St John's is the only survivor of the five gate churches that once lined Bristol's inner Saxon town walls. Built originally in the 12th century, there was once another church, dedicated to St Lawrence, on the other side of the tower (which it shared). St Lawrence was deconsecrated and sold in 1580, and demolished by 1824.
The crypt dates from two building phases in the 14th century, and had a separate dedication to the Holy Cross. The second phase, as well as the nave, which also dates from this period, was paid for by William Frampton, (d. 1388). The two-bay chancel was built c. 1480. The church was used for worship until 1984 and was passed to the care of the CCT in 1985.
The church also had an outlet of the St John's Conduit, built in 1267 to supply water to a Carmelite Priory on the site of the present Colston Hall. This originally came to a conduit house inside the gate, but was moved to its present position on the Quay Street side in 1827 and restored in 1866.
The church and crypt
The exterior is dominated by the tower and the gate. The central gateway and tower dates to the 14th century and on the Broad Street side incorporates statues of Brennus and Bellinus, legendary founders of Bristol. The two outer walkways and the present church entrance on Nelson Street are Victorian alterations. The gateway is vaulted and the groove of the portcullis are clearly visible in the main arch. To the East, the tall Perpendicular Gothic windows of the nave characterise the nave and chancel.
The crypt entrance is in Quay Street. The crypt is low, with vaulted ceilings, and the division between the earlier eastern part and the later western part. In the eastern part is a rather defaced but still impressive merchant's tomb with alabaster effigies of him and his wife, with ten kneeling children in panels below. Next, under an ogee arched and crocketed canopy, is the tomb with an incised cross of Thomas White (d. 1542), Mayor of Bristol in 1530, and his wife. A tomb chest in the western part has incised figures of a man and his two wives, next to a damaged piscina.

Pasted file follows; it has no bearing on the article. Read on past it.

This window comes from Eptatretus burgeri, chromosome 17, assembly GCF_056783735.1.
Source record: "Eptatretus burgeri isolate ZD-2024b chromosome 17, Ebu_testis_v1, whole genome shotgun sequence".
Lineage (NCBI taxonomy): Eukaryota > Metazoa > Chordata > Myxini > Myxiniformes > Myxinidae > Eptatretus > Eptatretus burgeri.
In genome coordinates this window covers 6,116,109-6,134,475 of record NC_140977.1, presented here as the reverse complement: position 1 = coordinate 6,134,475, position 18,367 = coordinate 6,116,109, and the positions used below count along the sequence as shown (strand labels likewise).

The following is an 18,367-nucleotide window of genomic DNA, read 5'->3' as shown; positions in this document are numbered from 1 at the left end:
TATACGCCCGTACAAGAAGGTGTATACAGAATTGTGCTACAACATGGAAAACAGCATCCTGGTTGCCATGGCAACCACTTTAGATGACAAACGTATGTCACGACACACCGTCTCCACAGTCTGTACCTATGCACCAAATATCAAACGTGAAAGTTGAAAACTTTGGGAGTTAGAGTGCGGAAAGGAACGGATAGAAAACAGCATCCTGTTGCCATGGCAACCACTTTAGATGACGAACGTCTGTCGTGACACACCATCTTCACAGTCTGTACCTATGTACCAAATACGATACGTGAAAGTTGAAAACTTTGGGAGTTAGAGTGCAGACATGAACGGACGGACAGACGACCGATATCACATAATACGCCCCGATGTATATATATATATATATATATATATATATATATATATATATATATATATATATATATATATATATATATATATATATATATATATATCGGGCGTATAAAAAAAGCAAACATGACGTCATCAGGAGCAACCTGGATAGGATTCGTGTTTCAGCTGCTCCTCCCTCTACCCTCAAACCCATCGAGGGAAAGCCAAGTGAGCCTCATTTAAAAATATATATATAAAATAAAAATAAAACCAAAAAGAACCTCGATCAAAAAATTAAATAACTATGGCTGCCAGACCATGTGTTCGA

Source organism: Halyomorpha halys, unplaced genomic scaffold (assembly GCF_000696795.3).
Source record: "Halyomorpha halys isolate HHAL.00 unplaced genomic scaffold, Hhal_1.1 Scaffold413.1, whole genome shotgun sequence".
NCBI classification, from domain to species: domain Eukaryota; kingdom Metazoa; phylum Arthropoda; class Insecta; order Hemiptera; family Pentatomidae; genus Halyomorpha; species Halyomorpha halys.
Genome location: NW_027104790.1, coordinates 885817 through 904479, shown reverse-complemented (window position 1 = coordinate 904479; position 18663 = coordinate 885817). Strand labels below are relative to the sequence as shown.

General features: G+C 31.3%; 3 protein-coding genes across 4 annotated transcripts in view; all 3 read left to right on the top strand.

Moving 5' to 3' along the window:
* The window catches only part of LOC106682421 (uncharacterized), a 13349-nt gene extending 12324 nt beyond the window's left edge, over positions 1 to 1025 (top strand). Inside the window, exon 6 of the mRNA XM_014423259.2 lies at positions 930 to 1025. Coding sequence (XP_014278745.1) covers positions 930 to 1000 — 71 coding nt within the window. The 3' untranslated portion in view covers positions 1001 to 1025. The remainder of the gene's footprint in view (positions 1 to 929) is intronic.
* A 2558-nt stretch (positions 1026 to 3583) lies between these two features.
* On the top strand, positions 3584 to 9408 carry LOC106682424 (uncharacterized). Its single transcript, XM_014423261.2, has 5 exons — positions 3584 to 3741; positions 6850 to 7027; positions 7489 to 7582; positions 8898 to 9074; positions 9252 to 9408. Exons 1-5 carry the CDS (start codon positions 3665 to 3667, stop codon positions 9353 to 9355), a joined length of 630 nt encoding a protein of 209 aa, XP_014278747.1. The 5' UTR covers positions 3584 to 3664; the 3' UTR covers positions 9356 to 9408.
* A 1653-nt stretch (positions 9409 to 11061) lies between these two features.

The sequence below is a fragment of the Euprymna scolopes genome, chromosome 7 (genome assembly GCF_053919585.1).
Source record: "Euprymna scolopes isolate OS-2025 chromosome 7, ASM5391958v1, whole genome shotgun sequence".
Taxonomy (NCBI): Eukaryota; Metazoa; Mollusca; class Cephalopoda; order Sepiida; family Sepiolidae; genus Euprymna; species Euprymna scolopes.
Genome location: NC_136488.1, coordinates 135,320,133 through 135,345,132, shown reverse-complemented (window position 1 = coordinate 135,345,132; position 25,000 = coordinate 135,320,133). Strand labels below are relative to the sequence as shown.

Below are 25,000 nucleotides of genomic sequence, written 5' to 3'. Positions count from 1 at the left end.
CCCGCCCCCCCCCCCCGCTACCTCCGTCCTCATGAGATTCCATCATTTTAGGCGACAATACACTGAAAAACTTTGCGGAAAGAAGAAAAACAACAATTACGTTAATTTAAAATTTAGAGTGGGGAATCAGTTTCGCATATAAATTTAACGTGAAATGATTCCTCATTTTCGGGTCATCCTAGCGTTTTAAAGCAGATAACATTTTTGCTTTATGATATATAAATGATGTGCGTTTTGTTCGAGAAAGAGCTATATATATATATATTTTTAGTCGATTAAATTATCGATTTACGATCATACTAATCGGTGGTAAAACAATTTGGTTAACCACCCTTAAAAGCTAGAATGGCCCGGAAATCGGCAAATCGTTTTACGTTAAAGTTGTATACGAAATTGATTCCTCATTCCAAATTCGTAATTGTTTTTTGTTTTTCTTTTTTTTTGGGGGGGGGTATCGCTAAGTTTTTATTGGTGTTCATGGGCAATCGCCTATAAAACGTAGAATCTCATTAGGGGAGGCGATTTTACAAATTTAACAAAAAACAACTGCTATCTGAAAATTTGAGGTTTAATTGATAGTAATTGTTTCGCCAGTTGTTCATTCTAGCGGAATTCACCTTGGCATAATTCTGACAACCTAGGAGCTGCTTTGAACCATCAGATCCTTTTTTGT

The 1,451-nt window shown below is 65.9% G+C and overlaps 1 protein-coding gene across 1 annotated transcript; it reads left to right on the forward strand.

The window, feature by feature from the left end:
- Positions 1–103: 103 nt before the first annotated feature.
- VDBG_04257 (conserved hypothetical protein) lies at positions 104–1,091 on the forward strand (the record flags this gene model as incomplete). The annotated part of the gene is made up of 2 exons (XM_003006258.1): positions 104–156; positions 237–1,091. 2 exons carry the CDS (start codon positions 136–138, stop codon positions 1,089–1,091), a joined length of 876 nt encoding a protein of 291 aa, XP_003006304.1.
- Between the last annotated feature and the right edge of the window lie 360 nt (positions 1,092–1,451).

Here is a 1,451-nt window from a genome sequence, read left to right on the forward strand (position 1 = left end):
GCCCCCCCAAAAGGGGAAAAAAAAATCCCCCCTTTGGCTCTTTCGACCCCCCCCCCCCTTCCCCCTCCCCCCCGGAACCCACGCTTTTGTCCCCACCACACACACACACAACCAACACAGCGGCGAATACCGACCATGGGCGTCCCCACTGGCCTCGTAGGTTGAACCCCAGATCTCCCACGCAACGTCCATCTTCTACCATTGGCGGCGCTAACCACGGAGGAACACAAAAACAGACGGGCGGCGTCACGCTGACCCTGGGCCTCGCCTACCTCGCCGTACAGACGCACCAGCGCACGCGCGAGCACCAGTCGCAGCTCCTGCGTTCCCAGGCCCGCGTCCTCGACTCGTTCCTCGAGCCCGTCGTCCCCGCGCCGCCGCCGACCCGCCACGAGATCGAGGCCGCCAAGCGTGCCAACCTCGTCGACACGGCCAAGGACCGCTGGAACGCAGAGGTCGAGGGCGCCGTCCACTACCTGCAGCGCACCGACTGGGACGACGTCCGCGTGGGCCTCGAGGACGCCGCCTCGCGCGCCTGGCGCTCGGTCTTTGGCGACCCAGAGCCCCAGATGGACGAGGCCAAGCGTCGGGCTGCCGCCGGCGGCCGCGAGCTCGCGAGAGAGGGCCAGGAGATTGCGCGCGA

The church is now entered by a door in Nelson Street, through the Victorian narthex. The nave is a great surprise after the crypt: the six regular tall bays and windows fill the church with light, giving it an unexpectedly spacious feel. The last bay is higher and has two clerestory windows, presumably to light an elaborate rood screen. A tall, sweeping chancel arch leads to the two-bay chancel, which has a peculiar battlemented Tudor screen on the east wall, behind where the reredos once stood. This wall was formed in 1570 to form a vestry behind.
The furnishings are particularly rich. At the West End is a gallery dating from the late 17th century, with square fluted pillars, and paintings of saints in the Dutch style. The screen incorporates two fine 16th century carved doors. Next to this is the elaborate font, dating from 1624, with no fewer than 24 panelled faces, decorated with 16 cherubs and 8 rosettes, standing on four clawed lions' feet. The nave pews date from 1621, but were remodelled by the Victorians. The tall nave windows are clear except for fragments of mediaeval stained glass.
In the chancel are two impressive monuments: that of the donor Walter Frampton (d. 1388) has an excellent life-like effigy with angels and a long-tailed dog. On the opposite wall are well preserved brasses to Thomas Rowley (d. 1478) and his wife. Other items include the fine Communion table (1635), Communion rails (late 17th century), lectern (c. 1690) and an 18th century sword rest.
Before you leave, look down - the chancel has a particularly fine decorated floor of colourful Minton tiles.
St John the Baptist, Broad Street, Bristol, BS1 2EZ